Congo’s security forces shot, burned, stabbed and beat to death at least 48 people during opposition protests in September against a delay in elections that would keep President Joseph Kabila in power beyond his mandate, a UN human rights report said Friday.
Two days of violence saw at least 140 people injured, 299 arrested and 53 people killed, the UN report said. The dead included four police officers, and protesters were responsible for killing at least three of them, the report said.
The government did not immediately comment on the report.
Opposition parties had called for the Sept. 19 demonstrations to protest the election delay, calling it an effort by Kabila to hold onto power. The constitutional court earlier had ruled that Kabila could remain in office beyond his mandate, which ends in December, until elections could be held.
The UN special representative of the secretary-general for Congo, Maman Sidikou, urged Congolese authorities to conduct independent, credible investigations and bring perpetrators to justice.
“This is particularly crucial in this volatile pre-electoral context,” Sidikou said.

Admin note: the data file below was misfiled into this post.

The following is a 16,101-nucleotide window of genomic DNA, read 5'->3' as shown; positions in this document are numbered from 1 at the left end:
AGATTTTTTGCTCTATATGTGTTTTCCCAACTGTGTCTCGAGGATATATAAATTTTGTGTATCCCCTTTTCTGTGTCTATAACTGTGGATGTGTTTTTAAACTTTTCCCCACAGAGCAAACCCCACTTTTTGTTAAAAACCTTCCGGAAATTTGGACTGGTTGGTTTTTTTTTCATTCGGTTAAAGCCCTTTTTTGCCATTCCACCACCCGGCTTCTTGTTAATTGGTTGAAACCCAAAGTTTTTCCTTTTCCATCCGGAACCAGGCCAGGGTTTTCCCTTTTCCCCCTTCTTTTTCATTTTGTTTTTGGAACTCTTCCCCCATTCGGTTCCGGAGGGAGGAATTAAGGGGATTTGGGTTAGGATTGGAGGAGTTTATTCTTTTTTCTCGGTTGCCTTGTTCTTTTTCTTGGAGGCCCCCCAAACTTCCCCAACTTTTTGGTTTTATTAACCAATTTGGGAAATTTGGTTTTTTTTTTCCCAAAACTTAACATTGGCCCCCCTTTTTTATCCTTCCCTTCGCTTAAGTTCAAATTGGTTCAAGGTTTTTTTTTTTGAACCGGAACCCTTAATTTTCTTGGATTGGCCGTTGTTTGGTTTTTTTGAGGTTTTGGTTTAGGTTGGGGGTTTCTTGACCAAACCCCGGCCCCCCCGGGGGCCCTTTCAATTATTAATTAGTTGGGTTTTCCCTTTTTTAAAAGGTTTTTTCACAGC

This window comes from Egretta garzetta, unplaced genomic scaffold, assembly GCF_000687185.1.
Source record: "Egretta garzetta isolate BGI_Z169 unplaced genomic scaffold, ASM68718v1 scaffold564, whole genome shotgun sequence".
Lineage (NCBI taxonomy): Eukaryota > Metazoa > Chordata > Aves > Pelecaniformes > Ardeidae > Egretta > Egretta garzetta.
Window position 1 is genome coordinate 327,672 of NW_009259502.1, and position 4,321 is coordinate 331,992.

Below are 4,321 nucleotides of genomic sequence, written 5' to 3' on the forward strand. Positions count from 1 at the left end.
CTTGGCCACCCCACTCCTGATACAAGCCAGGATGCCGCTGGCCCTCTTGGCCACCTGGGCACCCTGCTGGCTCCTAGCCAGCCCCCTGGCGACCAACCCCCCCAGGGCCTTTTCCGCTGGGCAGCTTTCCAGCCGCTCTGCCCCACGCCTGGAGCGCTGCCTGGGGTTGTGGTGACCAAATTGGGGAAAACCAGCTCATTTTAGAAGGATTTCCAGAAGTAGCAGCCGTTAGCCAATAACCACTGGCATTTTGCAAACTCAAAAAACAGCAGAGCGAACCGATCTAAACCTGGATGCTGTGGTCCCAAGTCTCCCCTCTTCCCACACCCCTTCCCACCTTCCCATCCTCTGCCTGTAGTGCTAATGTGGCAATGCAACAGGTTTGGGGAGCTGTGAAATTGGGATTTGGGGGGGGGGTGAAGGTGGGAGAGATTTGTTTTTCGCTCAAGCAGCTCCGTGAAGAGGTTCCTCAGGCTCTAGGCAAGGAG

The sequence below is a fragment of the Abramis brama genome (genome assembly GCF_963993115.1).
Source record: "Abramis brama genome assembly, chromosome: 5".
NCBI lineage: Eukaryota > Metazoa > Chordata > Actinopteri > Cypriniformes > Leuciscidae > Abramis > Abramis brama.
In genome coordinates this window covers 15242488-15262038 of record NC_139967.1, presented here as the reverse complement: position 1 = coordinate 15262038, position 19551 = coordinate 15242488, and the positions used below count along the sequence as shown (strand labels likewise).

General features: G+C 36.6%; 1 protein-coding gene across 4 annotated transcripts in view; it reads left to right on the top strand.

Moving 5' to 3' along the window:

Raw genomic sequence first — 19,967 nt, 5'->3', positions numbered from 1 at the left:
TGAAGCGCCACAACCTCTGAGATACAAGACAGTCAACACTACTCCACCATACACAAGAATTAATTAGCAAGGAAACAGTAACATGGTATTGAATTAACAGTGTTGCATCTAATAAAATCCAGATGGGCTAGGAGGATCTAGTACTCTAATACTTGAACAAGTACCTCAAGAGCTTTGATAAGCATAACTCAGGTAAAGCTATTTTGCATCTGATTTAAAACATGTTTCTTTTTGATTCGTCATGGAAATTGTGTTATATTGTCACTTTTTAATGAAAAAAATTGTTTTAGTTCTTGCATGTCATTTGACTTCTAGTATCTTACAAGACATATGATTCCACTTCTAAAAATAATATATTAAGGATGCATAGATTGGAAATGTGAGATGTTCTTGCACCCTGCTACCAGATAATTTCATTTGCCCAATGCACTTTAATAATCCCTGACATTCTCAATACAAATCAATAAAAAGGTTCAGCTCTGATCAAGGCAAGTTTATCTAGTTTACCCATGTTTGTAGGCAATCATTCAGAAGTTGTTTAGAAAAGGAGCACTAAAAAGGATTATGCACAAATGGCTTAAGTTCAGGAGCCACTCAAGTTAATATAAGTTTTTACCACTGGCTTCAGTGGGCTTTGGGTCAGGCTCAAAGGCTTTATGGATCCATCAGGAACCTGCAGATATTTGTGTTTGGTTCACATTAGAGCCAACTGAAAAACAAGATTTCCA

A 5-year-old child was among the vast majority of victims who were shot by security forces, including the national police, republican guard soldiers and army, the new report said. Local and international journalists were harassed, detained and arbitrarily arrested.
Many people worry such violence will worsen as elections, once scheduled for Nov. 27, are now expected in early 2018.
Government, some opposition parties and other negotiators signed an agreement Tuesday calling for the vote to be held in April 2018. But the biggest opposition party, which boycotted the talks, rejected the deal.
The agreement came a day after Congo’s constitutional court approved a request by the electoral commission to postpone the vote.